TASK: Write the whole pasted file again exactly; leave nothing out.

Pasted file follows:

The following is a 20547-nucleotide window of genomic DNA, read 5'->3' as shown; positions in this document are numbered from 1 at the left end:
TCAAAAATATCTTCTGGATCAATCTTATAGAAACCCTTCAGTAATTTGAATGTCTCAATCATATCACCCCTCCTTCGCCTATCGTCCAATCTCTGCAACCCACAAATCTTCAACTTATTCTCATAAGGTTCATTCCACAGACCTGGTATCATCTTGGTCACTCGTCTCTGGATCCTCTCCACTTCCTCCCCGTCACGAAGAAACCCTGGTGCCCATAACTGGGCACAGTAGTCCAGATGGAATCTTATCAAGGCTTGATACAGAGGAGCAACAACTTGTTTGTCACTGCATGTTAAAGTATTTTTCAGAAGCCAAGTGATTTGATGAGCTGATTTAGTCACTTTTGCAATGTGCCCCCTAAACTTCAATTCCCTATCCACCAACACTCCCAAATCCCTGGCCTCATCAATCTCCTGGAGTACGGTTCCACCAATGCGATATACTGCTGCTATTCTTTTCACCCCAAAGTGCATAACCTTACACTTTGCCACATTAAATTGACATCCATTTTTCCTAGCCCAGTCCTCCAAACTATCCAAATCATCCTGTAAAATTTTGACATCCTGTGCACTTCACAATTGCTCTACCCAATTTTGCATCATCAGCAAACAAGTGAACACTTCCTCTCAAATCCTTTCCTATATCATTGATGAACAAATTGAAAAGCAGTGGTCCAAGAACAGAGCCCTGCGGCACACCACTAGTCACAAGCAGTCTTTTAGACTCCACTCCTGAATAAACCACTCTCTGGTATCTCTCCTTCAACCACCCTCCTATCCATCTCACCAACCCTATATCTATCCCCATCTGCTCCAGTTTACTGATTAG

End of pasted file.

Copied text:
The following is a 20547-nucleotide window of genomic DNA, read 5'->3' as shown; positions in this document are numbered from 1 at the left end:
TCAAAAATATCTTCTGGATCAATCTTATAGAAACCCTTCAGTAATTTGAATGTCTCAATCATATCACCCCTCCTTCGCCTATCGTCCAATCTCTGCAACCCACAAATCTTCAACTTATTCTCATAAGGTTCATTCCACAGACCTGGTATCATCTTGGTCACTCGTCTCTGGATCCTCTCCACTTCCTCCCCGTCACGAAGAAACCCTGGTGCCCATAACTGGGCACAGTAGTCCAGATGGAATCTTATCAAGGCTTGATACAGAGGAGCAACAACTTGTTTGTCACTGCATGTTAAAGTATTTTTCAGAAGCCAAGTGATTTGATGAGCTGATTTAGTCACTTTTGCAATGTGCCCCCTAAACTTCAATTCCCTATCCACCAACACTCCCAAATCCCTGGCCTCATCAATCTCCTGGAGTACGGTTCCACCAATGCGATATACTGCTGCTATTCTTTTCACCCCAAAGTGCATAACCTTACACTTTGCCACATTAAATTGACATCCATTTTTCCTAGCCCAGTCCTCCAAACTATCCAAATCATCCTGTAAAATTTTGACATCCTGTGCACTTCACAATTGCTCTACCCAATTTTGCATCATCAGCAAACAAGTGAACACTTCCTCTCAAATCCTTTCCTATATCATTGATGAACAAATTGAAAAGCAGTGGTCCAAGAACAGAGCCCTGCGGCACACCACTAGTCACAAGCAGTCTTTTAGACTCCACTCCTGAATAAACCACTCTCTGGTATCTCTCCTTCAACCACCCTCCTATCCATCTCACCAACCCTATATCTATCCCCATCTGCTCCAGTTTACTGATTAG